What Is a Patient Compensation Fund?

May 28, 2023

A Patient Compensation Fund (PCF), also known as a Medical Malpractice Compensation Fund, was enacted in several states in the 1970s in response to rising medical malpractice costs and an unstable insurance market that made it challenging for physicians, hospitals, and other medical facilities to obtain coverage. Tort reforms and a pro-plaintiff environment with excessive jury awards contributed to a diminishing insurance market for Medical Malpractice Liability insurance.

As a result, PCFs were set up by several states to provide excess Medical Malpractice Liability or Medical Professional Liability for health care providers, including doctors, hospitals, dentists, and some allied health care professionals. The primary purpose of a PCF is to ensure that patients receive timely and adequate compensation for medical errors or negligence while also protecting health care providers from excessive litigation costs.

States with patient compensation funds include Indiana, Kansas, Louisiana, Nebraska, New Mexico, Pennsylvania, and Wisconsin.

Following are some key features and functions of a PCF:

  • Compensation for Medical Malpractice: A PCF is designed to streamline the process of seeking compensation and may provide an alternative to traditional medical malpractice lawsuits, reducing the burden on the court system.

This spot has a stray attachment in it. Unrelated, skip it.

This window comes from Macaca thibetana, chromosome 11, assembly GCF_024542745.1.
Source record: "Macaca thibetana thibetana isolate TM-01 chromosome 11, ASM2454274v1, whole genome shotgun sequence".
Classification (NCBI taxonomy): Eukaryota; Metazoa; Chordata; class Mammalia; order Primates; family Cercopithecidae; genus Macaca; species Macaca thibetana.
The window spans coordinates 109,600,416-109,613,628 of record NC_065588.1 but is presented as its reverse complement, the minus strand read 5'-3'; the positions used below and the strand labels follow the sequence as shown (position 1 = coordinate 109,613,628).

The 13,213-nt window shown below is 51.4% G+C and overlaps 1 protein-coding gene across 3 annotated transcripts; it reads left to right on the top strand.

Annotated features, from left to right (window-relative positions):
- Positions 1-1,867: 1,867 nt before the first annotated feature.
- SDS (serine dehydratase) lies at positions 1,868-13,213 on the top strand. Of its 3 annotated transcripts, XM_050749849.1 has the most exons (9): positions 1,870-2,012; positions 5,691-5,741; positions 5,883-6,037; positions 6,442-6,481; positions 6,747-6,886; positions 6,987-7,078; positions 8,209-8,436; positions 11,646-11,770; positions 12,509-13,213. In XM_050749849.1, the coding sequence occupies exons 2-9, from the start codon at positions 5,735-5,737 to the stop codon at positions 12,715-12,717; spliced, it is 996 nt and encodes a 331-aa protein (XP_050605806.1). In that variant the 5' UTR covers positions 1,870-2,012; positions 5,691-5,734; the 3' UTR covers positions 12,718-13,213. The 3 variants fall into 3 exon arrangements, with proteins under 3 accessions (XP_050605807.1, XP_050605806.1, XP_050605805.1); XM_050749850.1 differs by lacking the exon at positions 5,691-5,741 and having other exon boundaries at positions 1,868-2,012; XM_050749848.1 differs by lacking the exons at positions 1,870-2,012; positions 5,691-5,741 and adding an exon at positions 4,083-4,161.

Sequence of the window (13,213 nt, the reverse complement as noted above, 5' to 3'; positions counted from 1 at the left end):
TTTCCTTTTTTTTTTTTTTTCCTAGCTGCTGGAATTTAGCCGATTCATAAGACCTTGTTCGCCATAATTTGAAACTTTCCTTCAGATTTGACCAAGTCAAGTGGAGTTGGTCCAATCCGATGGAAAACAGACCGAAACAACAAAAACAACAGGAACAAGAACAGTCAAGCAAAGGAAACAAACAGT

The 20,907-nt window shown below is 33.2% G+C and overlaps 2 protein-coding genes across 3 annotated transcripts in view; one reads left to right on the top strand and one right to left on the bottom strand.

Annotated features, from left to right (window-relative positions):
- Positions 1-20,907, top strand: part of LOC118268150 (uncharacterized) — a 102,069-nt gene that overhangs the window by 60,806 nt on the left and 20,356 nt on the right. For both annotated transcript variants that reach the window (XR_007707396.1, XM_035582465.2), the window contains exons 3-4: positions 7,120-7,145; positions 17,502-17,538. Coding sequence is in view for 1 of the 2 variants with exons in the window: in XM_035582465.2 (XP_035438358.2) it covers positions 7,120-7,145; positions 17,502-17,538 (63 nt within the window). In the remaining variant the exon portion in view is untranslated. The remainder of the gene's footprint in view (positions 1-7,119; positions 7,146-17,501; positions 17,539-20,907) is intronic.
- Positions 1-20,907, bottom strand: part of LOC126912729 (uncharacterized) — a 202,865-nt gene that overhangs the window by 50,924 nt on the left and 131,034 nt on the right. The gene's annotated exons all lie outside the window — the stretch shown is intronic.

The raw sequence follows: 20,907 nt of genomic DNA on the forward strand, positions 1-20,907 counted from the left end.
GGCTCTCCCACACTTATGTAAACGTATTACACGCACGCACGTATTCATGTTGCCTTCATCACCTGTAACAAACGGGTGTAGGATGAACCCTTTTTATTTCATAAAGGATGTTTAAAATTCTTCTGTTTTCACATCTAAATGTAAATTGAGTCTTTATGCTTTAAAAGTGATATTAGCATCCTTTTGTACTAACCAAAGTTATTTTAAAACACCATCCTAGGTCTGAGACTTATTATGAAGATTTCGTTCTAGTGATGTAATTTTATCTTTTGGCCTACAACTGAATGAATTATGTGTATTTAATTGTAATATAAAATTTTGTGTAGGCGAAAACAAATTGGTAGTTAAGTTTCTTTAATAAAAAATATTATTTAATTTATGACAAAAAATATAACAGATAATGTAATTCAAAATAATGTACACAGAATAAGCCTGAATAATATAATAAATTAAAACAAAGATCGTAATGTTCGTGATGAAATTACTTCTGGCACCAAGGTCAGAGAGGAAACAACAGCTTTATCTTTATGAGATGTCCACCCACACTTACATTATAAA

• Funding Mechanism: PCFs are typically funded through various mechanisms. They are paid for by an annual surcharge on health care providers, generally a percentage of the provider’s annual Liability premium. Some funds may also receive government subsidies or contributions from insurance companies or other sources.
  • Administrative Structure: PCFs are typically managed by a governing body or board that oversees the fund’s operations, including the administration of claims, determination of compensation amounts, and the disbursement of funds to eligible patients. The governing body may consist of representatives from health care providers, patient advocacy groups, legal professionals, and other stakeholders.
  • Eligibility and Compensation Criteria: Each PCF establishes its own eligibility criteria and compensation guidelines. Generally, patients must demonstrate that their injury or harm was a result of medical malpractice within the scope of the fund’s coverage. Compensation amounts may be based on factors such as the severity of the injury, medical expenses incurred, lost wages, pain and suffering, and other relevant factors.
  • Limitations and Protections: Participating health care providers are required to maintain liability limits in an amount no less than the threshold at which the excess coverage applies. In addition, the patient compensation fund program caps a defendant health care provider’s per claim exposure at an amount specified in the state’s statute. The fund pays any amount of a claim exceeding this threshold.

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